POOR FARMERS AUCTION IN ARDARA PASSES €200,000 WITH ANOTHER GREAT NIGHT!

first_imgA fine ram is auctioned at last year’s event.The Poor Farmers Auction in Ardara has managed to raise another €17,870 – bringing the total money generated in the past nine years to more than €200,000.Everything from sheep to signed jerseys were auctioned at Teague’s Bar in the town this week at what was another hugely-successful and fun event.The auction has now become one of the highlights of the year in Ardara. This year’s theme was ‘Cowboys and Indians’ and many who turned up on the night wore fancy dress, adding to the craic on the night.The €17,870 raised this week was divided between the Killybegs Hospice Suite, Donegal Alzheimer’s branch and cancer Care West.Well done to al who took part on the night.   POOR FARMERS AUCTION IN ARDARA PASSES €200,000 WITH ANOTHER GREAT NIGHT! was last modified: December 31st, 2014 by StephenShare this:Click to share on Facebook (Opens in new window)Click to share on Twitter (Opens in new window)Click to share on LinkedIn (Opens in new window)Click to share on Reddit (Opens in new window)Click to share on Pocket (Opens in new window)Click to share on Telegram (Opens in new window)Click to share on WhatsApp (Opens in new window)Click to share on Skype (Opens in new window)Click to print (Opens in new window) Tags:ArdaradonegalPoor Farmer’s AuctionTeague’s Barlast_img read more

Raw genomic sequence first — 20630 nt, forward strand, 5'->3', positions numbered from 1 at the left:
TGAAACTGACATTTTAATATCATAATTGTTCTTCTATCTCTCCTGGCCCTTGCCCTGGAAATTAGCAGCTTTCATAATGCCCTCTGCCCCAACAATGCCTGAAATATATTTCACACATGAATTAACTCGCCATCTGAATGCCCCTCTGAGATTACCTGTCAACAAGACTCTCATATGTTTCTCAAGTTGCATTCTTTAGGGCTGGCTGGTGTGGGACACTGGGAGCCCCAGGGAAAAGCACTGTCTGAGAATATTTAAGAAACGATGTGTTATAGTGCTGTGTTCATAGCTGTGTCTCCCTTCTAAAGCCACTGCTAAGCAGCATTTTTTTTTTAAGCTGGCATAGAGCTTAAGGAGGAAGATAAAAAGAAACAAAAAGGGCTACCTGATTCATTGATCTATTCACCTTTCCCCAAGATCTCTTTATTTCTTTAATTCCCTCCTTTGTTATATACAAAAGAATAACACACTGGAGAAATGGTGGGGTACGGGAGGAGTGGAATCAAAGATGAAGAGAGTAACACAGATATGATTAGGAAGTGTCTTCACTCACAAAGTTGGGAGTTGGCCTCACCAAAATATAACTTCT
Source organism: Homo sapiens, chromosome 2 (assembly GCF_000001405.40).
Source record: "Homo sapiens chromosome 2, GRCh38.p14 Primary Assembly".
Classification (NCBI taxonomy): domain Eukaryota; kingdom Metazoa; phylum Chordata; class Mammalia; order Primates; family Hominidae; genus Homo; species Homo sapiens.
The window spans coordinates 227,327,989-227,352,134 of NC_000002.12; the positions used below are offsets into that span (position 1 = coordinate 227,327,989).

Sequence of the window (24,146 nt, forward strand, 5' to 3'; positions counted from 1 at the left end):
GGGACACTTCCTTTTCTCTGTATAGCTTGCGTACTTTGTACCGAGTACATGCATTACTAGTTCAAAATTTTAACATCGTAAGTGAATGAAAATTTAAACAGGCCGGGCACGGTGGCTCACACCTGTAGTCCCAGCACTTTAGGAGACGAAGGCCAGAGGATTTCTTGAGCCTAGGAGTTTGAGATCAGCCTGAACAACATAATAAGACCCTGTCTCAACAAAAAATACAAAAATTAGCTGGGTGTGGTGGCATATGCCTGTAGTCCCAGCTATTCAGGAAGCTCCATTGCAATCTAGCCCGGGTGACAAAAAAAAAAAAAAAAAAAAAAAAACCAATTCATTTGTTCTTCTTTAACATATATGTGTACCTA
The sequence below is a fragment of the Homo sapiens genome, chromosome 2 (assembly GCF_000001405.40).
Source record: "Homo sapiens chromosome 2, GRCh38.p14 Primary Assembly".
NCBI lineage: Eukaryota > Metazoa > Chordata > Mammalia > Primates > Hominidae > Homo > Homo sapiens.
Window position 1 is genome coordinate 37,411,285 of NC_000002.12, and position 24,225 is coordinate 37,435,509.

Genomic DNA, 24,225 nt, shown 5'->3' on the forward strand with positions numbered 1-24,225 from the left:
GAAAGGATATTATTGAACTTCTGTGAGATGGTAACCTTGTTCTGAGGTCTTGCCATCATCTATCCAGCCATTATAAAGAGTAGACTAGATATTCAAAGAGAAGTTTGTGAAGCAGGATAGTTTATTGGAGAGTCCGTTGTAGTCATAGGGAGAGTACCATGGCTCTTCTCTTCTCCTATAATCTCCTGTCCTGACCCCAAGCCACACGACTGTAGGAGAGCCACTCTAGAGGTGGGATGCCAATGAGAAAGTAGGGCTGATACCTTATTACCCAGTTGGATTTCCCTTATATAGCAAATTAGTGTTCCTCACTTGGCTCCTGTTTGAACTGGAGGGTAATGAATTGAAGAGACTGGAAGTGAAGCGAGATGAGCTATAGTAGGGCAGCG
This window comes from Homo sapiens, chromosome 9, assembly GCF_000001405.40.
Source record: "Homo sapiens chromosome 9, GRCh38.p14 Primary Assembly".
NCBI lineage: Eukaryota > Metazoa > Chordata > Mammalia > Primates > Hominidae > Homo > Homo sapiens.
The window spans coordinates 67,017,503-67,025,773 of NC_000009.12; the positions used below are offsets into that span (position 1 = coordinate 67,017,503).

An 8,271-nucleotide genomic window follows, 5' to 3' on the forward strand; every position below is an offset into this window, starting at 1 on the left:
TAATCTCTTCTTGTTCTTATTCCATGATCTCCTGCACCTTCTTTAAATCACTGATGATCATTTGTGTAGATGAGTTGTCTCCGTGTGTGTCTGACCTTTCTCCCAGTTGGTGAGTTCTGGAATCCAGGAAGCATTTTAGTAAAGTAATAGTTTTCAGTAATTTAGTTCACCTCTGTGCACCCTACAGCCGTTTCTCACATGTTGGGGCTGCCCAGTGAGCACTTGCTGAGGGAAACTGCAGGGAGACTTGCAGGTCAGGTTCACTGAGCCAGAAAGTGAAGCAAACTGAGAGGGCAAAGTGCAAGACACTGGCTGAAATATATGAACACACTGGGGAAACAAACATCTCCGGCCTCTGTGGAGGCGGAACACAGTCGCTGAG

Year-End Biomimetics Parade